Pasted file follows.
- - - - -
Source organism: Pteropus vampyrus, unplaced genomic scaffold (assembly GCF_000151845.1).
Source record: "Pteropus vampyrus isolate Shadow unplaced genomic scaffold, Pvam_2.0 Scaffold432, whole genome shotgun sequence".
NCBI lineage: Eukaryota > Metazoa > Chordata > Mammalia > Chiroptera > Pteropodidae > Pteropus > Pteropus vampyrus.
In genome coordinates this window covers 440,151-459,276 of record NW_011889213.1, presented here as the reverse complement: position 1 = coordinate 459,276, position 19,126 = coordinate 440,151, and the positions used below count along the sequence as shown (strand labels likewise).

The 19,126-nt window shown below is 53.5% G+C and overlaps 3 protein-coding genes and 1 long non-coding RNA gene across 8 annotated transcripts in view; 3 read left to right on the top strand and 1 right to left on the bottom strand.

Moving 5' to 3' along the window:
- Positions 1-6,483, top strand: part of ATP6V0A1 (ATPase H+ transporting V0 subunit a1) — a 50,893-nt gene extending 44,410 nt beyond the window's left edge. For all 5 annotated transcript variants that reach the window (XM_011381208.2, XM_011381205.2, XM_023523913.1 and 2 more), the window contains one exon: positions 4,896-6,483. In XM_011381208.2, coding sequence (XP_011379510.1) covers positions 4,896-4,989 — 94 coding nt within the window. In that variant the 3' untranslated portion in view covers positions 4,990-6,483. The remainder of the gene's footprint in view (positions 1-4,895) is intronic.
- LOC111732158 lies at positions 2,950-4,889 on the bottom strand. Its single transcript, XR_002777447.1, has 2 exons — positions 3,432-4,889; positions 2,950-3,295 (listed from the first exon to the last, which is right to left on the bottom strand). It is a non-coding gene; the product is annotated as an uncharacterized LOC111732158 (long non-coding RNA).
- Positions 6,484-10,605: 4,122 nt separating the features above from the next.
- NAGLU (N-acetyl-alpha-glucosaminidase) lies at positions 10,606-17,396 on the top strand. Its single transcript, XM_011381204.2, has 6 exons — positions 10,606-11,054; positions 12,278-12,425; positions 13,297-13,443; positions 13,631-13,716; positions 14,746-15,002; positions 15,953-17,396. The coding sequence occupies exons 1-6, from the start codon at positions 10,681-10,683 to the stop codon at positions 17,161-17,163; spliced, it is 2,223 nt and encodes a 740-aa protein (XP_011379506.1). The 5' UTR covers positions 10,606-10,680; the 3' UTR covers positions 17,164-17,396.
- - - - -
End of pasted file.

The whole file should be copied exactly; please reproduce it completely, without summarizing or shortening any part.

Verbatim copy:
Source organism: Pteropus vampyrus, unplaced genomic scaffold (assembly GCF_000151845.1).
Source record: "Pteropus vampyrus isolate Shadow unplaced genomic scaffold, Pvam_2.0 Scaffold432, whole genome shotgun sequence".
NCBI lineage: Eukaryota > Metazoa > Chordata > Mammalia > Chiroptera > Pteropodidae > Pteropus > Pteropus vampyrus.
In genome coordinates this window covers 440,151-459,276 of record NW_011889213.1, presented here as the reverse complement: position 1 = coordinate 459,276, position 19,126 = coordinate 440,151, and the positions used below count along the sequence as shown (strand labels likewise).

The 19,126-nt window shown below is 53.5% G+C and overlaps 3 protein-coding genes and 1 long non-coding RNA gene across 8 annotated transcripts in view; 3 read left to right on the top strand and 1 right to left on the bottom strand.

Moving 5' to 3' along the window:
- Positions 1-6,483, top strand: part of ATP6V0A1 (ATPase H+ transporting V0 subunit a1) — a 50,893-nt gene extending 44,410 nt beyond the window's left edge. For all 5 annotated transcript variants that reach the window (XM_011381208.2, XM_011381205.2, XM_023523913.1 and 2 more), the window contains one exon: positions 4,896-6,483. In XM_011381208.2, coding sequence (XP_011379510.1) covers positions 4,896-4,989 — 94 coding nt within the window. In that variant the 3' untranslated portion in view covers positions 4,990-6,483. The remainder of the gene's footprint in view (positions 1-4,895) is intronic.
- LOC111732158 lies at positions 2,950-4,889 on the bottom strand. Its single transcript, XR_002777447.1, has 2 exons — positions 3,432-4,889; positions 2,950-3,295 (listed from the first exon to the last, which is right to left on the bottom strand). It is a non-coding gene; the product is annotated as an uncharacterized LOC111732158 (long non-coding RNA).
- Positions 6,484-10,605: 4,122 nt separating the features above from the next.
- NAGLU (N-acetyl-alpha-glucosaminidase) lies at positions 10,606-17,396 on the top strand. Its single transcript, XM_011381204.2, has 6 exons — positions 10,606-11,054; positions 12,278-12,425; positions 13,297-13,443; positions 13,631-13,716; positions 14,746-15,002; positions 15,953-17,396. The coding sequence occupies exons 1-6, from the start codon at positions 10,681-10,683 to the stop codon at positions 17,161-17,163; spliced, it is 2,223 nt and encodes a 740-aa protein (XP_011379506.1). The 5' UTR covers positions 10,606-10,680; the 3' UTR covers positions 17,164-17,396.